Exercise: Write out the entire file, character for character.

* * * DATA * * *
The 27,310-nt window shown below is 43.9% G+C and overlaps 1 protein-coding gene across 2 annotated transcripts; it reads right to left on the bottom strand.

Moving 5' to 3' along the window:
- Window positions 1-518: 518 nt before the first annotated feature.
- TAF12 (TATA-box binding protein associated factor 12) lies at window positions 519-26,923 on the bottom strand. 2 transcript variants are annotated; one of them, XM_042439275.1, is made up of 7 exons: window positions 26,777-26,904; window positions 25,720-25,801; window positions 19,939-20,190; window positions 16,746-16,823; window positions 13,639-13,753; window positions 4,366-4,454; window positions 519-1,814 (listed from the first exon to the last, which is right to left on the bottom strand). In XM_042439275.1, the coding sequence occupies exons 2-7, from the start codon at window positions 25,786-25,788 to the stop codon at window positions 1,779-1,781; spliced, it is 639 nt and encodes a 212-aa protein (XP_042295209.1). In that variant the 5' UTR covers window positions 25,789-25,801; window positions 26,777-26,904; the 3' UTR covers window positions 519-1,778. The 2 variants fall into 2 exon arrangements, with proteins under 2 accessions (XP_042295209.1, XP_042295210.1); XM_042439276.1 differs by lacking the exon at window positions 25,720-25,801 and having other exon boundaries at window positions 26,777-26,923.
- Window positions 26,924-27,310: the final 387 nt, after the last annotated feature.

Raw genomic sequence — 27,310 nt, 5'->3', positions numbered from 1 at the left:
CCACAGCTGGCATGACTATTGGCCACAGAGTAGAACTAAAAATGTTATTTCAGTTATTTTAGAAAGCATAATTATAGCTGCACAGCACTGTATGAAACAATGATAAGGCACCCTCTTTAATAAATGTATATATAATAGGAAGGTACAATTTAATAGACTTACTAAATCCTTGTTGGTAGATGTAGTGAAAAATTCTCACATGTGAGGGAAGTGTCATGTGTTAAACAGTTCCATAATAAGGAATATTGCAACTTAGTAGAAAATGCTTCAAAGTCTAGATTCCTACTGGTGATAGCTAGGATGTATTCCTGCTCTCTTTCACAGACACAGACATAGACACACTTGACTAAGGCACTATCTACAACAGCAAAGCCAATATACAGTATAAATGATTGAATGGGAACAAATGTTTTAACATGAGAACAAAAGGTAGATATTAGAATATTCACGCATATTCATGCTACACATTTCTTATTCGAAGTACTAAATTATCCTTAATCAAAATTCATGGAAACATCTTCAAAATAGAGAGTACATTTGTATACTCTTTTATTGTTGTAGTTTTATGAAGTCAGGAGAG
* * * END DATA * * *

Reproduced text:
The 27,310-nt window shown below is 43.9% G+C and overlaps 1 protein-coding gene across 2 annotated transcripts; it reads right to left on the bottom strand.

Moving 5' to 3' along the window:
- Window positions 1-518: 518 nt before the first annotated feature.
- TAF12 (TATA-box binding protein associated factor 12) lies at window positions 519-26,923 on the bottom strand. 2 transcript variants are annotated; one of them, XM_042439275.1, is made up of 7 exons: window positions 26,777-26,904; window positions 25,720-25,801; window positions 19,939-20,190; window positions 16,746-16,823; window positions 13,639-13,753; window positions 4,366-4,454; window positions 519-1,814 (listed from the first exon to the last, which is right to left on the bottom strand). In XM_042439275.1, the coding sequence occupies exons 2-7, from the start codon at window positions 25,786-25,788 to the stop codon at window positions 1,779-1,781; spliced, it is 639 nt and encodes a 212-aa protein (XP_042295209.1). In that variant the 5' UTR covers window positions 25,789-25,801; window positions 26,777-26,904; the 3' UTR covers window positions 519-1,778. The 2 variants fall into 2 exon arrangements, with proteins under 2 accessions (XP_042295209.1, XP_042295210.1); XM_042439276.1 differs by lacking the exon at window positions 25,720-25,801 and having other exon boundaries at window positions 26,777-26,923.
- Window positions 26,924-27,310: the final 387 nt, after the last annotated feature.

Raw genomic sequence — 27,310 nt, 5'->3', positions numbered from 1 at the left:
CCACAGCTGGCATGACTATTGGCCACAGAGTAGAACTAAAAATGTTATTTCAGTTATTTTAGAAAGCATAATTATAGCTGCACAGCACTGTATGAAACAATGATAAGGCACCCTCTTTAATAAATGTATATATAATAGGAAGGTACAATTTAATAGACTTACTAAATCCTTGTTGGTAGATGTAGTGAAAAATTCTCACATGTGAGGGAAGTGTCATGTGTTAAACAGTTCCATAATAAGGAATATTGCAACTTAGTAGAAAATGCTTCAAAGTCTAGATTCCTACTGGTGATAGCTAGGATGTATTCCTGCTCTCTTTCACAGACACAGACATAGACACACTTGACTAAGGCACTATCTACAACAGCAAAGCCAATATACAGTATAAATGATTGAATGGGAACAAATGTTTTAACATGAGAACAAAAGGTAGATATTAGAATATTCACGCATATTCATGCTACACATTTCTTATTCGAAGTACTAAATTATCCTTAATCAAAATTCATGGAAACATCTTCAAAATAGAGAGTACATTTGTATACTCTTTTATTGTTGTAGTTTTATGAAGTCAGGAGAG